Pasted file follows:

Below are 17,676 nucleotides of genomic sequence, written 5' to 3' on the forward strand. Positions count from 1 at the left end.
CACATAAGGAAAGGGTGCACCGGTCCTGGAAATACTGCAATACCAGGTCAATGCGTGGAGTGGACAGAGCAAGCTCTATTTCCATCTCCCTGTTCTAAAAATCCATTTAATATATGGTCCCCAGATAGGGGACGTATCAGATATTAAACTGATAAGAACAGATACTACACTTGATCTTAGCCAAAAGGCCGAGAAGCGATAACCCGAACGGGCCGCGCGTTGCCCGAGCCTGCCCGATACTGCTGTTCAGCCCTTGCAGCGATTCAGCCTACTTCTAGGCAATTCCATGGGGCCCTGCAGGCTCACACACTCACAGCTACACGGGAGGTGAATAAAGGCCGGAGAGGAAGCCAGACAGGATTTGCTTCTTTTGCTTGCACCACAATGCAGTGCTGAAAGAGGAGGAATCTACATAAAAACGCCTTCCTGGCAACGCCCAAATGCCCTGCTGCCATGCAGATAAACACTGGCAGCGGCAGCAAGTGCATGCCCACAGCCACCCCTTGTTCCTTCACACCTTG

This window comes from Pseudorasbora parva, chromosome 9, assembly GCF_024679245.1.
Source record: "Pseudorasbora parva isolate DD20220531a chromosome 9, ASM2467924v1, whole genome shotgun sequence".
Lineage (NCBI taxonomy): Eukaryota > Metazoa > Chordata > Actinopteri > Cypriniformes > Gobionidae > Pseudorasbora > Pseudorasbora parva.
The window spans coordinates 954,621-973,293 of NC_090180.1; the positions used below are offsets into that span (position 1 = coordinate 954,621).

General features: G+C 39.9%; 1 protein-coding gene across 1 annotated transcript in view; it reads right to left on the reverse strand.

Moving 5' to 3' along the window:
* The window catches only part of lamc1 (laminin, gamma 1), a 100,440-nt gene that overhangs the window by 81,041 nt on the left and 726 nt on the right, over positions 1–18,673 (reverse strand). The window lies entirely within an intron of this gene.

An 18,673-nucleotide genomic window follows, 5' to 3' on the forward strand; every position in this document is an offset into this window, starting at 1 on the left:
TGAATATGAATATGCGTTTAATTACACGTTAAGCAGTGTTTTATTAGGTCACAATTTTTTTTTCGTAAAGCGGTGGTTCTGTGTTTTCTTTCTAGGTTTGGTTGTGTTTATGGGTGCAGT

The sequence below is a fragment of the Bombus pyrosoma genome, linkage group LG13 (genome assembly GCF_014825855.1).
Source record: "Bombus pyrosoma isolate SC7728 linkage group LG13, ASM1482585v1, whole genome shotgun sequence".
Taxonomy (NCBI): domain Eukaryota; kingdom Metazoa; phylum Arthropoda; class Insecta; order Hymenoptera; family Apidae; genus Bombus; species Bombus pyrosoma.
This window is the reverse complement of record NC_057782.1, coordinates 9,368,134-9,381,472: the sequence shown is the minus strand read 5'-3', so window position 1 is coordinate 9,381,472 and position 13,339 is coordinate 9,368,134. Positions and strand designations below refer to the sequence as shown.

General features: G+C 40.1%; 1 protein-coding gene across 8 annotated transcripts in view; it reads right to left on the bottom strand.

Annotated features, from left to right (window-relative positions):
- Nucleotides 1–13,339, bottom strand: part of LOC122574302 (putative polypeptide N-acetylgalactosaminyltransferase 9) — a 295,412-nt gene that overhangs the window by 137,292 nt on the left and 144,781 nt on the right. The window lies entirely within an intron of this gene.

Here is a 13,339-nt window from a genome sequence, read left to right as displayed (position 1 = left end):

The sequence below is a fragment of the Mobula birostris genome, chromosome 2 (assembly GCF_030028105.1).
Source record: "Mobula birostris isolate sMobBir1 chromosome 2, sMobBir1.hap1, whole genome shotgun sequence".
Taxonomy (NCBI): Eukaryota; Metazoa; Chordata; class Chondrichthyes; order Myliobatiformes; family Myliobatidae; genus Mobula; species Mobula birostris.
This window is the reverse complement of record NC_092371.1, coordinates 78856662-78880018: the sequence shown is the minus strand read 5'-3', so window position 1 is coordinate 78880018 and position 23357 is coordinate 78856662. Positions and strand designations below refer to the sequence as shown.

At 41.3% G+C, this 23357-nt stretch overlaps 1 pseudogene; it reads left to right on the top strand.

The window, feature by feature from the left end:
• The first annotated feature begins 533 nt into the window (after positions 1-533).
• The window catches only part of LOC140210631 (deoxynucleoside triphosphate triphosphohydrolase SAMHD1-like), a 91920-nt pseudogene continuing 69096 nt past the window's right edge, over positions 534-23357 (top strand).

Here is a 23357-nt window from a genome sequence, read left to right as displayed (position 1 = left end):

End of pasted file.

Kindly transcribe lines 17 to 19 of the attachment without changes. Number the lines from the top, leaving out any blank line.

Annotated features, from left to right (window-relative positions):
- Nucleotides 1–13,339, bottom strand: part of LOC122574302 (putative polypeptide N-acetylgalactosaminyltransferase 9) — a 295,412-nt gene that overhangs the window by 137,292 nt on the left and 144,781 nt on the right. The window lies entirely within an intron of this gene.

Here is a 13,339-nt window from a genome sequence, read left to right as displayed (position 1 = left end):